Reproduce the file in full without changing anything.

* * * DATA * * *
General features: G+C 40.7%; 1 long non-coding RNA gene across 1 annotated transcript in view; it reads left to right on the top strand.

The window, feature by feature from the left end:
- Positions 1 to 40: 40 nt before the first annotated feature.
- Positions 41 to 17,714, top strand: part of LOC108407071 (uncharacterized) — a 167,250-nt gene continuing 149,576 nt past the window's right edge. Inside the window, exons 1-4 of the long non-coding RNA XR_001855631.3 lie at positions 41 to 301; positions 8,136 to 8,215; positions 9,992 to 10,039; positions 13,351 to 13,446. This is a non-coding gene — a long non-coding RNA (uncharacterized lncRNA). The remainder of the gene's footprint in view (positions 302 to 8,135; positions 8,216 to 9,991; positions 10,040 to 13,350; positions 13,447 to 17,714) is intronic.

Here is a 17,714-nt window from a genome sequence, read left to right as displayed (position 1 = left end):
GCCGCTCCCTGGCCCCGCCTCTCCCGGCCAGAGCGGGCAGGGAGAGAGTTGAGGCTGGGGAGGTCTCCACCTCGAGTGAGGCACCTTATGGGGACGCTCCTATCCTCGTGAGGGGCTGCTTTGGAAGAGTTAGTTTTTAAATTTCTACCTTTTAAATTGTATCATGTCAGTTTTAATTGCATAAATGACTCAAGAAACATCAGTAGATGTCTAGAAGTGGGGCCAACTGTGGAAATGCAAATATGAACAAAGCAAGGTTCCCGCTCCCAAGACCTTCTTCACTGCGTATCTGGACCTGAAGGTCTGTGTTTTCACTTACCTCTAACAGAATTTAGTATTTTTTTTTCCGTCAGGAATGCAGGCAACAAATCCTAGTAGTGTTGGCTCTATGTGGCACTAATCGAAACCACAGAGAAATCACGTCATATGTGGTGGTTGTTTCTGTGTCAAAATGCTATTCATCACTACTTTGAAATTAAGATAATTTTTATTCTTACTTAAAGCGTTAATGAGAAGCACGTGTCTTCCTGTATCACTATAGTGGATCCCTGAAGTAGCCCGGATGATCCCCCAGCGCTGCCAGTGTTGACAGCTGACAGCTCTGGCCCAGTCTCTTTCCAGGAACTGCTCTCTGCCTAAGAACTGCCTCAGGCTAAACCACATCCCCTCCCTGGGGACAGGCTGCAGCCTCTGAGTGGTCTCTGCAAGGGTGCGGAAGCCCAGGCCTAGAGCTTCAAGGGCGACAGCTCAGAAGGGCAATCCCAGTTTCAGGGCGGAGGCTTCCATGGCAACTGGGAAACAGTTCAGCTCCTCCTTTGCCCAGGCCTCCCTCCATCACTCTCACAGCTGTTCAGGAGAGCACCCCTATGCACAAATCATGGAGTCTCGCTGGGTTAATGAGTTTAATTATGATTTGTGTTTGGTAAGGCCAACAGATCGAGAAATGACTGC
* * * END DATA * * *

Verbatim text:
General features: G+C 40.7%; 1 long non-coding RNA gene across 1 annotated transcript in view; it reads left to right on the top strand.

The window, feature by feature from the left end:
- Positions 1 to 40: 40 nt before the first annotated feature.
- Positions 41 to 17,714, top strand: part of LOC108407071 (uncharacterized) — a 167,250-nt gene continuing 149,576 nt past the window's right edge. Inside the window, exons 1-4 of the long non-coding RNA XR_001855631.3 lie at positions 41 to 301; positions 8,136 to 8,215; positions 9,992 to 10,039; positions 13,351 to 13,446. This is a non-coding gene — a long non-coding RNA (uncharacterized lncRNA). The remainder of the gene's footprint in view (positions 302 to 8,135; positions 8,216 to 9,991; positions 10,040 to 13,350; positions 13,447 to 17,714) is intronic.

Here is a 17,714-nt window from a genome sequence, read left to right as displayed (position 1 = left end):
GCCGCTCCCTGGCCCCGCCTCTCCCGGCCAGAGCGGGCAGGGAGAGAGTTGAGGCTGGGGAGGTCTCCACCTCGAGTGAGGCACCTTATGGGGACGCTCCTATCCTCGTGAGGGGCTGCTTTGGAAGAGTTAGTTTTTAAATTTCTACCTTTTAAATTGTATCATGTCAGTTTTAATTGCATAAATGACTCAAGAAACATCAGTAGATGTCTAGAAGTGGGGCCAACTGTGGAAATGCAAATATGAACAAAGCAAGGTTCCCGCTCCCAAGACCTTCTTCACTGCGTATCTGGACCTGAAGGTCTGTGTTTTCACTTACCTCTAACAGAATTTAGTATTTTTTTTTCCGTCAGGAATGCAGGCAACAAATCCTAGTAGTGTTGGCTCTATGTGGCACTAATCGAAACCACAGAGAAATCACGTCATATGTGGTGGTTGTTTCTGTGTCAAAATGCTATTCATCACTACTTTGAAATTAAGATAATTTTTATTCTTACTTAAAGCGTTAATGAGAAGCACGTGTCTTCCTGTATCACTATAGTGGATCCCTGAAGTAGCCCGGATGATCCCCCAGCGCTGCCAGTGTTGACAGCTGACAGCTCTGGCCCAGTCTCTTTCCAGGAACTGCTCTCTGCCTAAGAACTGCCTCAGGCTAAACCACATCCCCTCCCTGGGGACAGGCTGCAGCCTCTGAGTGGTCTCTGCAAGGGTGCGGAAGCCCAGGCCTAGAGCTTCAAGGGCGACAGCTCAGAAGGGCAATCCCAGTTTCAGGGCGGAGGCTTCCATGGCAACTGGGAAACAGTTCAGCTCCTCCTTTGCCCAGGCCTCCCTCCATCACTCTCACAGCTGTTCAGGAGAGCACCCCTATGCACAAATCATGGAGTCTCGCTGGGTTAATGAGTTTAATTATGATTTGTGTTTGGTAAGGCCAACAGATCGAGAAATGACTGC